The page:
What Is the Quality of Life for a Dog With Hip Dysplasia?

by Scott Morgan
    Hip dysplasia is common in Rottweilers, German shepherds and some retrievers.

    Hip dysplasia is common in Rottweilers, German shepherds and some retrievers.

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    As your dog grows, the bones that connect her thighs and pelvis may grow at different rates. This creates a mismatched ball-and-socket joint that can lead to pain and a condition called hip dysplasia. The condition usually is hereditary but can result from diet and excess weight. Though painful, hip dysplasia is treatable. Medicines coupled with improvements in diet can greatly enhance an affected dog's quality of life.

    Hip dysplasia begins development during the growth years. It can begin in puppies as young as three or four months, but typically sets in at about a year or two. The severity of the condition depends on how differently the femur and pelvic socket grow. Mild cases may not show up until well into adulthood, with mild to moderate arthritis. In more serious cases, a dog will likely have difficulty sitting or getting up, and may walk with a limp or favor one hind leg.

    The qualify of life for a dog with dysplasia greatly depends on the severity of his condition and how you treat or manage it. Left untreated, hip dysplasia is painful and is sure to worsen as he ages. Anti-inflammatory drugs are one line of treatment. Though no drug can reshape the bones to make them fit properly together, prescribed anti-inflammatories can reduce the swelling of muscles and ligaments surrounding the joints, allowing your dog to move and live more comfortably.

    A better diet and some supplements can vastly improve your dog's quality of life. The main goal is to keep her thin and as light as possible and still be healthy. Less weight to carry puts less stress on displaced hips, leading to less discomfort. In addition to a properly monitored diet -- ideally composed of fresh, natural foods -- glucosamine and antioxidant supplements lessen the deterioration of ligaments that protect thigh and pelvic bones from rubbing together. Do not alter your dog's diet or administer supplements without your veterinarian's approval.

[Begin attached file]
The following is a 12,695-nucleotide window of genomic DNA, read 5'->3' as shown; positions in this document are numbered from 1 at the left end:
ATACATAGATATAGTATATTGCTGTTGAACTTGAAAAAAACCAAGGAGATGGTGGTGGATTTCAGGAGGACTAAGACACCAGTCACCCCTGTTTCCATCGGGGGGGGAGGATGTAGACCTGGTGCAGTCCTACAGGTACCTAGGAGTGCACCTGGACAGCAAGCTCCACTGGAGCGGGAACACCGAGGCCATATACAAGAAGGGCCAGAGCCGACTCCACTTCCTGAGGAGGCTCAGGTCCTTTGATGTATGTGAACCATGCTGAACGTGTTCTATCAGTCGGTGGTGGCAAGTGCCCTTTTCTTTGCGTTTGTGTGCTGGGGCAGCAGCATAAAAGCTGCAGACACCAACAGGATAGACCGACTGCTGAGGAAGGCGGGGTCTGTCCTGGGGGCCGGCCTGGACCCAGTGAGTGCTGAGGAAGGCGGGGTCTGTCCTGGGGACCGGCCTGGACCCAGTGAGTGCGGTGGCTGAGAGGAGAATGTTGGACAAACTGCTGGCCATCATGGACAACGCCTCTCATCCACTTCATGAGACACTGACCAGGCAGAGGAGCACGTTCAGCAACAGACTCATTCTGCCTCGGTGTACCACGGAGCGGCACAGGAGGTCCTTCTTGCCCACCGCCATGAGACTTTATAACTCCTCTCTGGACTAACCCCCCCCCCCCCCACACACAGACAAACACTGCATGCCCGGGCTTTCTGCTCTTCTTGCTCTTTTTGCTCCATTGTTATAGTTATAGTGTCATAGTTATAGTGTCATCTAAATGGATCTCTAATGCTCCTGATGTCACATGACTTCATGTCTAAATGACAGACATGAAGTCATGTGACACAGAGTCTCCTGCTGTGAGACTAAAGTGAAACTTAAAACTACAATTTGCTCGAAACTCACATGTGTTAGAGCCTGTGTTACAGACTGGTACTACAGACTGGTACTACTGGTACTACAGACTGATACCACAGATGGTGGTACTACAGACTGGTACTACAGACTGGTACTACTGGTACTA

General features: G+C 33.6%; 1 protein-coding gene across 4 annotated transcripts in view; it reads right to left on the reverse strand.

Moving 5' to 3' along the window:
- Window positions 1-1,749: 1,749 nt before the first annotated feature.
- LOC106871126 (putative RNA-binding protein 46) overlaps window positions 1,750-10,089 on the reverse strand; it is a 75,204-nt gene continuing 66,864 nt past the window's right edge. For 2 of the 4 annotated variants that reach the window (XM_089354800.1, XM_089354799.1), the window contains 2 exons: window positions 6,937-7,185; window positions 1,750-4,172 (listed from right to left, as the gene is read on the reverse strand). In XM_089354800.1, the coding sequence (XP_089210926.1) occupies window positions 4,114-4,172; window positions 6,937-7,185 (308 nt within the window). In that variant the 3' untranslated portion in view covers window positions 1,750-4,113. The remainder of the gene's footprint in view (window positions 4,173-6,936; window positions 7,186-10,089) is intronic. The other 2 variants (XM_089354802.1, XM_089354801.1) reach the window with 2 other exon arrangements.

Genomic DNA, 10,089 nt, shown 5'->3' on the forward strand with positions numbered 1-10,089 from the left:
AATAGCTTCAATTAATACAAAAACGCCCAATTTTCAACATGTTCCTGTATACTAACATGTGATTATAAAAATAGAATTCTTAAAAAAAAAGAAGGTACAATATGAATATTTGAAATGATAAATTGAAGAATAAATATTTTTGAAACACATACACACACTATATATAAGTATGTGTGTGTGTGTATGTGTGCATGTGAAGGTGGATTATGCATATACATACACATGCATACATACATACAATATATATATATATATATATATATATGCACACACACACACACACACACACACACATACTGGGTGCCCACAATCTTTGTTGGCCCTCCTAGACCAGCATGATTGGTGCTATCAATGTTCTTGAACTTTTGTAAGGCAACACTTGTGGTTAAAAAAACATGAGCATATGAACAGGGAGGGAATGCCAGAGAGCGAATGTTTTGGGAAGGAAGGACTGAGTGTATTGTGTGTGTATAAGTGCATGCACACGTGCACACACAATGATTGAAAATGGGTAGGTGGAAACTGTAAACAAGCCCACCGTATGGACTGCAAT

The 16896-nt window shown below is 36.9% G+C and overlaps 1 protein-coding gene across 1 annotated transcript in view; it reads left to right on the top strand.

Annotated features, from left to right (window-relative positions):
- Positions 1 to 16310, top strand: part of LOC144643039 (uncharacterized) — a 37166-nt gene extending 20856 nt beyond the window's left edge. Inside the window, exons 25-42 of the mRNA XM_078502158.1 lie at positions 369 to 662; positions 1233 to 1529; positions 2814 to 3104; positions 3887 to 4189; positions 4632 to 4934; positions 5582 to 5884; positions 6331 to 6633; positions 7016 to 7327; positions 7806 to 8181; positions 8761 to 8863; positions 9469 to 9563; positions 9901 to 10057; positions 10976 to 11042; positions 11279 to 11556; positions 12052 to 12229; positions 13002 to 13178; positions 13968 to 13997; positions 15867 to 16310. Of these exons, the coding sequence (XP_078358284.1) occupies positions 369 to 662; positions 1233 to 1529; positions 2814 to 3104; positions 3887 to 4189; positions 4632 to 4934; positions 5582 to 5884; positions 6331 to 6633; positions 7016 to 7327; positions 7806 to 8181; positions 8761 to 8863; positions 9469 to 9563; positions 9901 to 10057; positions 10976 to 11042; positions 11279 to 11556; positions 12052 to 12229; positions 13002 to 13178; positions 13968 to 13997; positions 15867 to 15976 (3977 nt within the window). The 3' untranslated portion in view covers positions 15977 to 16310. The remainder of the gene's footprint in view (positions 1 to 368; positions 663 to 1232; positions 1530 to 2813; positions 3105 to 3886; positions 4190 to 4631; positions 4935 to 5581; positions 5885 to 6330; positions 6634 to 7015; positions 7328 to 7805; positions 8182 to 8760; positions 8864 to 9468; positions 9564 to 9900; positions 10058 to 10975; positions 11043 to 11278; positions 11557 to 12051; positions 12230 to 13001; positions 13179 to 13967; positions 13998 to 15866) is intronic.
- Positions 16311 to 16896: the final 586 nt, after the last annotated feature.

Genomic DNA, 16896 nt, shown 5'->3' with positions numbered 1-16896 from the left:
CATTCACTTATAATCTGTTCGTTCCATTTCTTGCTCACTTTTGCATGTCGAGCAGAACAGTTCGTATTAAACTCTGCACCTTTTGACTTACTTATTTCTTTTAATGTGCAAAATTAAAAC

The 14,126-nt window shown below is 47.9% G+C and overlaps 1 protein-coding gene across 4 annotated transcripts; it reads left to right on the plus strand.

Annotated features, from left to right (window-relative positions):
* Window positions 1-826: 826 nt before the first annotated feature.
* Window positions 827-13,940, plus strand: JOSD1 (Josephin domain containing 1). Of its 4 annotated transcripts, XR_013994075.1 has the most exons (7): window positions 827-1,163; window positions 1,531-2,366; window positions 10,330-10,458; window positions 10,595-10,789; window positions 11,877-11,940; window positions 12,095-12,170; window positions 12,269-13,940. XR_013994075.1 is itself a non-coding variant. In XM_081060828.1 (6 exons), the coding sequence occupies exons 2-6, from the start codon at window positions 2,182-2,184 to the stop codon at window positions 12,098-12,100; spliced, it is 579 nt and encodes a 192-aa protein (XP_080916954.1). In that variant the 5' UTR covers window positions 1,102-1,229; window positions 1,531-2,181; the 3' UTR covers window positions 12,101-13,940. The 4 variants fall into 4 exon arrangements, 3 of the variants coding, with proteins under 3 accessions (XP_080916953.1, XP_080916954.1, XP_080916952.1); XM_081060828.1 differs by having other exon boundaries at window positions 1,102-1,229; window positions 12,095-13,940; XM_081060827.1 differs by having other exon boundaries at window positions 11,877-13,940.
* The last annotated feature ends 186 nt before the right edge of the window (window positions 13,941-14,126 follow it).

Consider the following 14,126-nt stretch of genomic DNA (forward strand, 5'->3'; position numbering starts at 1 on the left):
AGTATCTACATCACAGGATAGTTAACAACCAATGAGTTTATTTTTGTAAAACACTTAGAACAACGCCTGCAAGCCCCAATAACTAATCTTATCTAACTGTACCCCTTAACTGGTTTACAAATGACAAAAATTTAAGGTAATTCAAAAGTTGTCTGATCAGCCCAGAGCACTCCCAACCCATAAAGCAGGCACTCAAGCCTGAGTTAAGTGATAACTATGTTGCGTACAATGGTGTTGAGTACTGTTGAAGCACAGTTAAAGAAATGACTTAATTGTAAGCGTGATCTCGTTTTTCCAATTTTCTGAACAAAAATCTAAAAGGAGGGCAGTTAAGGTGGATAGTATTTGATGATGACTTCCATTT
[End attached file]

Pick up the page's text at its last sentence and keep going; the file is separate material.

Larger breeds are more prone to hip dysplasia because they tend to grow rapidly. When exercising an at-risk puppy, be sure to monitor and control his play and exercise. Discourage high-impact play, such as wrestling or games of Frisbee. Also critical to monitor is his calcium level. Too much calcium may encourage uneven bone growth and lead to dysplasia. Puppies of at-risk breeds who eat commercial diets should never be given calcium supplements. Consult your veterinarian for specific plans and diets to help treat dysplasia.

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    About the Author

    Scott Morgan is an award-winning reporter and editor who has covered central New Jersey since 2001. He has worked with the Princeton Packet Newsgroup, US 1 Publishing, "Unique Homes Magazine" and Community News Service. Morgan also serves as a professional speaker and teacher. He holds a bachelor's degree in humanities from Thomas Edison State College.

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